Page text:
I was consulted on the English cover. But I can’t read English, and didn’t expect the title to be changed. Besides, Berry neglected to read the small print. When he later noticed the issue, Berry apologized to me and promptly required all publishers to respect my original title. My German translator is Michael Kahn-Ackermann. Like Berry, he’s also very friendly to China. Booksellers may have biased remarks when promoting sales, but such issues can be corrected in a timely manner. Right now, it has been agreed that the text must be shown to the translators and then submitted for my sign-off. Both covers have been corrected.

(Editor’s note: The small print of the initial English cover said “DISPATCHES from the ORIGINAL EPICENTER.”)

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The latest cover of an English book about Fang Fang’s Wuhan diary.

When I first agreed to the publication, I told Berry I would donate all the money from publishing this book to help people in need. He said he would also donate some. And after he told the agent about my idea, the agent also said she would donate some to help Wuhan as well. These conversations all took place in late February or early March. So, don’t think of people as bad. Don’t assume that publishing a book abroad is treason. These kinds of ideas are childish.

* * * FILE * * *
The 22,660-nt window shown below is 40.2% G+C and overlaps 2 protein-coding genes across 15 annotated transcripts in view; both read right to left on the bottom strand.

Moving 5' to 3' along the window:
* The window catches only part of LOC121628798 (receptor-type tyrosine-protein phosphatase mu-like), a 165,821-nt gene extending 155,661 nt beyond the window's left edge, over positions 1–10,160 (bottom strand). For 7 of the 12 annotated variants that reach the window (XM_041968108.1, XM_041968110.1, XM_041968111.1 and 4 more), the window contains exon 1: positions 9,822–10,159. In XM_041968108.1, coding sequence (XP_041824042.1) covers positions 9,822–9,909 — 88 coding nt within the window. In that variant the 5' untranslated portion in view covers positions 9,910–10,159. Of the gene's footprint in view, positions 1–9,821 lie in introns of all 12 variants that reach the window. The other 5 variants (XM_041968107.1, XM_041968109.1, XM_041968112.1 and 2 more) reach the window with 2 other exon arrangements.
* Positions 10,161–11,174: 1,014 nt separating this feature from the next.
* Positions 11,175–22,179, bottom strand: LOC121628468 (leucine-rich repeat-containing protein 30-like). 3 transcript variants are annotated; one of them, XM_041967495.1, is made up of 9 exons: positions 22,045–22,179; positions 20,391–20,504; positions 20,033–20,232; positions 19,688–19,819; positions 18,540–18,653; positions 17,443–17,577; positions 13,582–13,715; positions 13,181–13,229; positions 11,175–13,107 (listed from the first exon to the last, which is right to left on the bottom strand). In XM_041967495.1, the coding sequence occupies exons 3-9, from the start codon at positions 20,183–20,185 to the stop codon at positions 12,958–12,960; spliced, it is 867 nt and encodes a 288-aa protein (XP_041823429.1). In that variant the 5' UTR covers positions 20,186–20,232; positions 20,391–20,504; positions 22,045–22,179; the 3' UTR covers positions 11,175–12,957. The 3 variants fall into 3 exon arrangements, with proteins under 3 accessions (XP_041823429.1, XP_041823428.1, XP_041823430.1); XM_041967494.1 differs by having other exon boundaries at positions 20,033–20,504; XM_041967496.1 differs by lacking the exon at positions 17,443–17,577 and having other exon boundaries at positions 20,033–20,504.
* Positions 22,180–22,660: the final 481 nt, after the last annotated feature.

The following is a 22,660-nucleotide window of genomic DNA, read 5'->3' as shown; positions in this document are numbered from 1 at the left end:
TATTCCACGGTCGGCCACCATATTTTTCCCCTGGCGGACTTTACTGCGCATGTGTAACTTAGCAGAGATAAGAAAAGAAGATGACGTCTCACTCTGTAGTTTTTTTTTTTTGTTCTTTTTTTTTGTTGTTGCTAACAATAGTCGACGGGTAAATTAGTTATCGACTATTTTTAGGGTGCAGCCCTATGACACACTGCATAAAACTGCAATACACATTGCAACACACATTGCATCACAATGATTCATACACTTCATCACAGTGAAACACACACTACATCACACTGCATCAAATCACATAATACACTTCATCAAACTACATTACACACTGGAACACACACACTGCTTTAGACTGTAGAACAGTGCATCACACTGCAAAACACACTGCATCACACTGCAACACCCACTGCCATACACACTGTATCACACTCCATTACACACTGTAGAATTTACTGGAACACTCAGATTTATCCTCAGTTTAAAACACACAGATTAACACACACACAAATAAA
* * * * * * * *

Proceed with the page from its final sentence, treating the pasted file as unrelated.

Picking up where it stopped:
Have you tried to publish the diary at home? When you decided to publish it overseas, did you think of any potential controversies?

It should have been published in China first. When domestic publishing houses approached me initially, I wasn’t in the mood. But later, as the epidemic abated, I agreed. At first, there were more than 10 domestic publishing houses interested in publishing the book, but now they dare not because of the backlash from the “far-left.” My domestic publishers are still making efforts, trying to get the book published at home before it’s published abroad.

Overseas publication is quite a normal thing among Chinese authors. Every Chinese author would like to have more people read his or her works. My book will be published overseas in August. The content is what everyone has read. I don’t think it will be controversial. The overseas presales have aroused a lot of suspicion. Some may deliberately mislead the public, for example, by saying that the publication will provide ammunition for foreigners to attack China, and unexpectedly, there are a lot of people buying this extreme view.